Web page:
The Maldives has remained an independent nation throughout its recorded history, save for a brief spell of Portuguese occupation in the mid 16th century. From 1887 to 1965, the country was a British Protectorate which retained full internal sovereignty. At independence in 1965, the Maldives joined the UN.
Since 1978, the Maldives has followed a policy of international engagement, intensifying links with donor institutions and countries, and joined the Commonwealth in 1982.
A founder member of SAARC, the Maldives is also a member of WTO and MIGA. It is also party to the Nuclear Non-Proliferation Treaty as well as numerous conventions on the protection of environment, the suppression of terrorism and on the promotion of human rights.
Under the Agenda for Reform, Democracy and Human Rights, initiated by the government in 2003 to usher in a liberal democracy, the Maldives has developed dialogue and collaboration with the international human rights organizations, such as Amnesty International and ICRCO, and acceded to numerous human rights instruments such as ICCPR and ICESCR.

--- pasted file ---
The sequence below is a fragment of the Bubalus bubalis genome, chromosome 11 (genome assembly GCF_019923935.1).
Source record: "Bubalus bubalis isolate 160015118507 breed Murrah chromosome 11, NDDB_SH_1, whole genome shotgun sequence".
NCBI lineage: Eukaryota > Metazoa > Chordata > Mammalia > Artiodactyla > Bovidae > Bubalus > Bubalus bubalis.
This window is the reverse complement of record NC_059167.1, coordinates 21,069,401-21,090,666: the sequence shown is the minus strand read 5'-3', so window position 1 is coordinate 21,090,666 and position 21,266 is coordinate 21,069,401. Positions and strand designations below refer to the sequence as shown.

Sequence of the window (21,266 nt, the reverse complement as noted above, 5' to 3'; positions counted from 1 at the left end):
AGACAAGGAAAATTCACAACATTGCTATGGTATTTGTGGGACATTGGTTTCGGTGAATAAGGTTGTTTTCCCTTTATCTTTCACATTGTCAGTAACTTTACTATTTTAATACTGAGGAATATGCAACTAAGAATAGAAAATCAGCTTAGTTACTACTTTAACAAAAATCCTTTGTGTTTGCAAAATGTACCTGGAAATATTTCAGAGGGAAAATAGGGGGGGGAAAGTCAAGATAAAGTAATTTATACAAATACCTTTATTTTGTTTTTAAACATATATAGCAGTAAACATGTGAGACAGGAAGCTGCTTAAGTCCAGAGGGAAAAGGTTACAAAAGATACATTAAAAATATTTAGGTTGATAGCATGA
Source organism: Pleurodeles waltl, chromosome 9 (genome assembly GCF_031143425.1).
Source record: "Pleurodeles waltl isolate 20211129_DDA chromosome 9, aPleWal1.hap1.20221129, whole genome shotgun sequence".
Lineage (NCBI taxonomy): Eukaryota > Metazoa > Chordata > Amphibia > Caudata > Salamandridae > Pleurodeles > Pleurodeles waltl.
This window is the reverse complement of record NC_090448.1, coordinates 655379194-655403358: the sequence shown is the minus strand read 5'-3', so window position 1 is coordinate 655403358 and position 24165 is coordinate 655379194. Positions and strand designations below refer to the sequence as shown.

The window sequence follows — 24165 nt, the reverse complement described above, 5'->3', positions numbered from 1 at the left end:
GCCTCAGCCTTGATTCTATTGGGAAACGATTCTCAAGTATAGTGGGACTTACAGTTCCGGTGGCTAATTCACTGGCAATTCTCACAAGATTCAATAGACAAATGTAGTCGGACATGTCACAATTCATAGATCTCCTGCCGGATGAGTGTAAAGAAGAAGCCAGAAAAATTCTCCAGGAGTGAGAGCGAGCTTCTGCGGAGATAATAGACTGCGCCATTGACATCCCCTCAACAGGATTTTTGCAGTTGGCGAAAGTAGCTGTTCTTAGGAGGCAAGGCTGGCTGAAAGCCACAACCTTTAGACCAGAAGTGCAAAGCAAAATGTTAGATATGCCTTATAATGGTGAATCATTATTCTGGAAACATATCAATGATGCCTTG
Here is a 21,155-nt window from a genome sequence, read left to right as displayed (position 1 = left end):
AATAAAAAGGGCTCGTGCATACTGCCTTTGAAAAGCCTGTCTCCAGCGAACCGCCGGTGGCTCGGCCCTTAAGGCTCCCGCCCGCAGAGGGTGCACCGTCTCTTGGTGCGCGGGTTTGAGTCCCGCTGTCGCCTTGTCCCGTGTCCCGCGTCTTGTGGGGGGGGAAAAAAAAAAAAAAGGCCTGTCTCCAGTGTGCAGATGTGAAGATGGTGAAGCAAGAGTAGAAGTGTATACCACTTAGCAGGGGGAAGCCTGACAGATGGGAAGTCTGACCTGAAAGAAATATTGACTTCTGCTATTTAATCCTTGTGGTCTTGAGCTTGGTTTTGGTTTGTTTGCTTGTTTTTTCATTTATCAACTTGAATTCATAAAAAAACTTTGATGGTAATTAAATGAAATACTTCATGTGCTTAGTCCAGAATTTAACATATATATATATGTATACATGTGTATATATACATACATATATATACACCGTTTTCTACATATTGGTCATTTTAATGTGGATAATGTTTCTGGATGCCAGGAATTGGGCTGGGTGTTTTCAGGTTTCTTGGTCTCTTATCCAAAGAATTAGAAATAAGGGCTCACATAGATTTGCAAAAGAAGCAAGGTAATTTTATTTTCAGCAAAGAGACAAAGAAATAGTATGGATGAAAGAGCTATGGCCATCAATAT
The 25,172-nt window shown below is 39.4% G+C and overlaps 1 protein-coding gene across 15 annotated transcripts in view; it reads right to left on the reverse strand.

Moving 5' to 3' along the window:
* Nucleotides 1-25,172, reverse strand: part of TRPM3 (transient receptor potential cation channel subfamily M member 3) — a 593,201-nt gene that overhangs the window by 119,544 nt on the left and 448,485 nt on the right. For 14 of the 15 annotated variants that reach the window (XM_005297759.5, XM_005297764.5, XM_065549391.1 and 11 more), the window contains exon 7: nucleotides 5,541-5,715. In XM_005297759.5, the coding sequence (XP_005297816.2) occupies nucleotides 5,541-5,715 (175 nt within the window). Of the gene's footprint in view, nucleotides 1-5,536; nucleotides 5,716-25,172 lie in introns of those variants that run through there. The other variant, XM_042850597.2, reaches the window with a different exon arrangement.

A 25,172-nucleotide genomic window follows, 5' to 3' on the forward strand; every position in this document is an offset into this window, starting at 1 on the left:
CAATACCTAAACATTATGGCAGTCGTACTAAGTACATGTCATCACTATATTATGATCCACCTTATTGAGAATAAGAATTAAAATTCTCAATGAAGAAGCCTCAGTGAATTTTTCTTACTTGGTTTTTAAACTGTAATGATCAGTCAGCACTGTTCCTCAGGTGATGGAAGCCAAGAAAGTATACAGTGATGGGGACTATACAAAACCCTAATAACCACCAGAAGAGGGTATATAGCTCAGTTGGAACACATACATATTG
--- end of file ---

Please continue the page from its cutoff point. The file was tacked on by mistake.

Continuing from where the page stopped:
During the same period, the country has also intensified links with the Commonwealth Parliamentary Association and joined the Inter-Parliamentary Union.
The main objectives of the foreign policy of the Maldives is to foster warm and close relations with the international community and, in pursuit of friendship, understanding and co-operation, communicate the interests and aspirations of the people of the Maldives. The issues of interest include advancing national development and mobilizing development assistance, promotion of economic investments, environment, democracy, human rights and peace building. For news and information on Maldives foreign policy and diplomatic missions abroad, visit the Maldives Foreign Ministry website.